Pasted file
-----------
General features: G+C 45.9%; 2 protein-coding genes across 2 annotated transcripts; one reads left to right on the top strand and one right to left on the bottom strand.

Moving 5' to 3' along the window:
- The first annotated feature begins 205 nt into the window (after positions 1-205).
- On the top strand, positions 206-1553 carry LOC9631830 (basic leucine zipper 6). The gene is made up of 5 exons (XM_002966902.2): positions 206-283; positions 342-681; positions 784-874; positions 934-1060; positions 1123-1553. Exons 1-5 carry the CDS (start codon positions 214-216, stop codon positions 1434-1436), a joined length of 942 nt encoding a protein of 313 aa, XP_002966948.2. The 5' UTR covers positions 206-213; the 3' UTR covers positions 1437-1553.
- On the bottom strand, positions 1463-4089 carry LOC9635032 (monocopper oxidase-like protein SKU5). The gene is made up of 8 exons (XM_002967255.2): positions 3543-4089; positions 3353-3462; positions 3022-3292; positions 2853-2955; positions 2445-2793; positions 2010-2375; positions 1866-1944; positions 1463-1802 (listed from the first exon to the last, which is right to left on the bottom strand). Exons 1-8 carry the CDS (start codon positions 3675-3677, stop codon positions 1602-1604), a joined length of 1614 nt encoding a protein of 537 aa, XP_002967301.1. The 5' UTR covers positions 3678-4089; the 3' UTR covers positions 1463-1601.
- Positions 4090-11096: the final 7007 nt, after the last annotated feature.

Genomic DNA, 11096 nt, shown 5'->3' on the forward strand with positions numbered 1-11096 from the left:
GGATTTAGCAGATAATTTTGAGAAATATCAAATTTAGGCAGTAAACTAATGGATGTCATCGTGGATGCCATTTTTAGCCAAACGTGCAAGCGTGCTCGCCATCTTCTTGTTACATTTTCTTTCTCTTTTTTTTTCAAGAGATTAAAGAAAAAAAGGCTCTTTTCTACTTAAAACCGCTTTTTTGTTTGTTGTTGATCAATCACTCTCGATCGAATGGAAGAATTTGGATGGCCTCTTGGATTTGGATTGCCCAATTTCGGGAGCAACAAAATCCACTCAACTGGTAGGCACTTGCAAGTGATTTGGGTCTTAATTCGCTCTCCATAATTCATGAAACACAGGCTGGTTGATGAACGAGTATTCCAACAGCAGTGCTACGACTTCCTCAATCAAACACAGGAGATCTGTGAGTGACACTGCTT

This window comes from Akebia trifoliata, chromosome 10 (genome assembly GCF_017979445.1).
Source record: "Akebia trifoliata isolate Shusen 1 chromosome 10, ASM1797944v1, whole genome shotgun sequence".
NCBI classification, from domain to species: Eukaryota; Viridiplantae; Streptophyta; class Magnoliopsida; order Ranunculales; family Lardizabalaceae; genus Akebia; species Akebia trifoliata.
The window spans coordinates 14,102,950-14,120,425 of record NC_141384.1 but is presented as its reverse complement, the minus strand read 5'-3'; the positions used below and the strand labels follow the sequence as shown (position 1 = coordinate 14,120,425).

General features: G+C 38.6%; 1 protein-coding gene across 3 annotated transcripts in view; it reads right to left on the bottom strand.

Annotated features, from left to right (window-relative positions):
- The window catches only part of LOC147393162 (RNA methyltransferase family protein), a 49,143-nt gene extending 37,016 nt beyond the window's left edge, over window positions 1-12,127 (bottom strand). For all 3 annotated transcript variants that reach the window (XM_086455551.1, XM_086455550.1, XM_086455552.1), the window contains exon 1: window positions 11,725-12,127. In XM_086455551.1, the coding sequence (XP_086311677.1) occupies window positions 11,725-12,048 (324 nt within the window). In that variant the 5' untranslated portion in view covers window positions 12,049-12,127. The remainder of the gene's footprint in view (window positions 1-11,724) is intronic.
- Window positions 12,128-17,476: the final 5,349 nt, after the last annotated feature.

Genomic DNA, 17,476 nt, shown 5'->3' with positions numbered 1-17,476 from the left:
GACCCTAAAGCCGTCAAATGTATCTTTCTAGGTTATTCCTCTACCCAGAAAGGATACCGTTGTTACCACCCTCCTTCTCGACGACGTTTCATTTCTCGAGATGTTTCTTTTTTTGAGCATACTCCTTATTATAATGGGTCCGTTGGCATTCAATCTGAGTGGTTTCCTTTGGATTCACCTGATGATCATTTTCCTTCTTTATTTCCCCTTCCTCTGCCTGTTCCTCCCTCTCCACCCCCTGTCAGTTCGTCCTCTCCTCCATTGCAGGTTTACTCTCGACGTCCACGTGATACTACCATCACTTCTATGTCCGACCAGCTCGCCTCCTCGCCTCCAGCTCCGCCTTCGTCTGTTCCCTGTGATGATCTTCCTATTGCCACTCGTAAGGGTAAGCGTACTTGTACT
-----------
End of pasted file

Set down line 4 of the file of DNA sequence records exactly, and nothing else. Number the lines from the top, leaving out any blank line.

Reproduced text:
- On the top strand, positions 206-1553 carry LOC9631830 (basic leucine zipper 6). The gene is made up of 5 exons (XM_002966902.2): positions 206-283; positions 342-681; positions 784-874; positions 934-1060; positions 1123-1553. Exons 1-5 carry the CDS (start codon positions 214-216, stop codon positions 1434-1436), a joined length of 942 nt encoding a protein of 313 aa, XP_002966948.2. The 5' UTR covers positions 206-213; the 3' UTR covers positions 1437-1553.